Mattsee, Salzburg, Austria

Lake Locations:

Austria - Salzburg -

Also known as:  Lake Mattsee, Lake Matt, Matt, Niedertrumer

Mattsee (see=lake) is one of four picturesque lakes forming the Salzburg Lake District. Located only 12 miles north of the city of Salzburg, Lake Mattsee and the lakeside community of Mattsee are beginning to touch the fringes of the city’s suburbs. The combination of history, culture, architecture, alpine setting, lakeside living and endless recreation make Mattsee an ideal holiday retreat.

Where there once was one naturally-formed glacial lake, there is now a close cluster of three – called the Trumer Lakes. Archeological evidence indicates that an original glacial lake, named Urmattsee, was carved into the Mattsee basin during the last ice age. The large lake had an added depth of over 80 feet and appears to have served as an early shipping route. Through centuries of evaporation and eventual drainage by the River Mattig, Urmattsee’s water level lowered until three separate lakes appeared: 1,211-acre Obertrumer Lake; 890-acre Niedertrumer (Mattsee) and 321-acre Grabensee. Today, a dozen small towns and villages surround the Trumer Lakes with a combined population of 33,700. Add 1581-acre Lake Wallersee to the Trumer Lakes, and you have formed the Salzburg Lake District.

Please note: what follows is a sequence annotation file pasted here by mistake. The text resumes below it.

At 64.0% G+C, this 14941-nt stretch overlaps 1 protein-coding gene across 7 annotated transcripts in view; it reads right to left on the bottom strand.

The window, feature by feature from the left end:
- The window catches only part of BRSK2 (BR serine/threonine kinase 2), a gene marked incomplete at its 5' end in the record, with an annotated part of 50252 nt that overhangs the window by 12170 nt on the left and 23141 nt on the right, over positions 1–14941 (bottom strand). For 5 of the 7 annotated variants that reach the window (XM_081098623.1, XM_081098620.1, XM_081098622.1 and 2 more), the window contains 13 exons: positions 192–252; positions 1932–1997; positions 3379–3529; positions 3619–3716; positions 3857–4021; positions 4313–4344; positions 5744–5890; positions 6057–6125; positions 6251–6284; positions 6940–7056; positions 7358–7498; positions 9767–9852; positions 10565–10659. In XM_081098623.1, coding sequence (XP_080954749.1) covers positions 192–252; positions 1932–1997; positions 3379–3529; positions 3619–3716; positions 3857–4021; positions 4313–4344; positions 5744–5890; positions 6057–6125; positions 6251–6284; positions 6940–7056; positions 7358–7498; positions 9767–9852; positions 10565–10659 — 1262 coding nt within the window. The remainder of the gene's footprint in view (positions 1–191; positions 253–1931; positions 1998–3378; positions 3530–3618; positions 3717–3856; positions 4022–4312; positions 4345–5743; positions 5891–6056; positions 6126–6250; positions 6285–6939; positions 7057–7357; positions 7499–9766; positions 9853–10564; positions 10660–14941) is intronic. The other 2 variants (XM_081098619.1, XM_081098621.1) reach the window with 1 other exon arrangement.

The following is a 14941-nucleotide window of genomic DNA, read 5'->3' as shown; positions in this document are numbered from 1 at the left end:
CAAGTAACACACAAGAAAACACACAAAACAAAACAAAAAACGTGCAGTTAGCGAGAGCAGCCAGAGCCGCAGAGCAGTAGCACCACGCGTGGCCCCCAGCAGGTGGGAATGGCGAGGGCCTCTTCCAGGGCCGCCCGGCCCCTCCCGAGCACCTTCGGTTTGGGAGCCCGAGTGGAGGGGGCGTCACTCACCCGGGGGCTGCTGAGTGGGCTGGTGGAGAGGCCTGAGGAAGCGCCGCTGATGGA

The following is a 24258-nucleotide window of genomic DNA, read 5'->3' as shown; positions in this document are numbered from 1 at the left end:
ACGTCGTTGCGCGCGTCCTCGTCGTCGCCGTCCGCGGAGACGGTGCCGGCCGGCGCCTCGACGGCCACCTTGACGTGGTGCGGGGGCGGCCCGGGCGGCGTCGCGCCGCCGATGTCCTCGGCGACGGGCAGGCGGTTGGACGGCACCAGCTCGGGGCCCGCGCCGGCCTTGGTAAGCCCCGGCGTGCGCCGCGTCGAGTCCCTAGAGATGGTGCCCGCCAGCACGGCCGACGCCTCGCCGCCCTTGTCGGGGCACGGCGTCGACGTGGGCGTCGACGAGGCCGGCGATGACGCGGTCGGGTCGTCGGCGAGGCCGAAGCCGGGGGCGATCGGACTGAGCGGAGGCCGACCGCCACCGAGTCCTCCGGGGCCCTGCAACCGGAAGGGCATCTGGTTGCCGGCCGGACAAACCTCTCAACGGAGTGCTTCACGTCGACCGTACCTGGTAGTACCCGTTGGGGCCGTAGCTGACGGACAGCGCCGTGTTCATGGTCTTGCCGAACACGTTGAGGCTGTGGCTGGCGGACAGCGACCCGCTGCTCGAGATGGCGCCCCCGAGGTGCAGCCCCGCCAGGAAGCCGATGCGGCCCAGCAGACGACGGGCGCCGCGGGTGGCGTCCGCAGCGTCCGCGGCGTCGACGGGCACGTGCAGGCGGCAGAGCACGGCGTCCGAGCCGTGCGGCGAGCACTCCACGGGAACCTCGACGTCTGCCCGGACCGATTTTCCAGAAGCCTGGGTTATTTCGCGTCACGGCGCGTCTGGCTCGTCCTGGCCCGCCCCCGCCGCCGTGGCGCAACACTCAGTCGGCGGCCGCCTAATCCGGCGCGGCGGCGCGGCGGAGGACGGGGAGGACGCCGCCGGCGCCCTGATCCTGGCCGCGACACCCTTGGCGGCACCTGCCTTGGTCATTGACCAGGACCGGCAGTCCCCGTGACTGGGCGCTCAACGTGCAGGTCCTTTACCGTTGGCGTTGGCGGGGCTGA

The municipality of Mattsee sits at the southern end of Lake Mattsee with the population of 3,000 spreading to the west and reaching the shores of Obertrumer See. Much of Europe’s history has passed through the streets and water of Mattsee. Evidence of human habitation dates from Neolithic time with ruins of ancient Roman roads sitting beneath the water of Lake Mattsee. Bavarian occupation and rule by the Archbishops of Salzburg led to the region’s combined traditions and culture that make Mattsee the attraction that it is today.